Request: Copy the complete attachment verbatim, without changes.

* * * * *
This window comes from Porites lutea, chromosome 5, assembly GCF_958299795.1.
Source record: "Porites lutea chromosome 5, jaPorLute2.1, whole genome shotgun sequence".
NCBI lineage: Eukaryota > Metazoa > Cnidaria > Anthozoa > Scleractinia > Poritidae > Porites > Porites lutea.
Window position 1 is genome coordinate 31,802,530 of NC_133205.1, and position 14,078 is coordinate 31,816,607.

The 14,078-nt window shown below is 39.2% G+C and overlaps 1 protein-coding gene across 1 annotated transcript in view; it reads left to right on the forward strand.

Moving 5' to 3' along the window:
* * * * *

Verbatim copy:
This window comes from Porites lutea, chromosome 5, assembly GCF_958299795.1.
Source record: "Porites lutea chromosome 5, jaPorLute2.1, whole genome shotgun sequence".
NCBI lineage: Eukaryota > Metazoa > Cnidaria > Anthozoa > Scleractinia > Poritidae > Porites > Porites lutea.
Window position 1 is genome coordinate 31,802,530 of NC_133205.1, and position 14,078 is coordinate 31,816,607.

The 14,078-nt window shown below is 39.2% G+C and overlaps 1 protein-coding gene across 1 annotated transcript in view; it reads left to right on the forward strand.

Moving 5' to 3' along the window: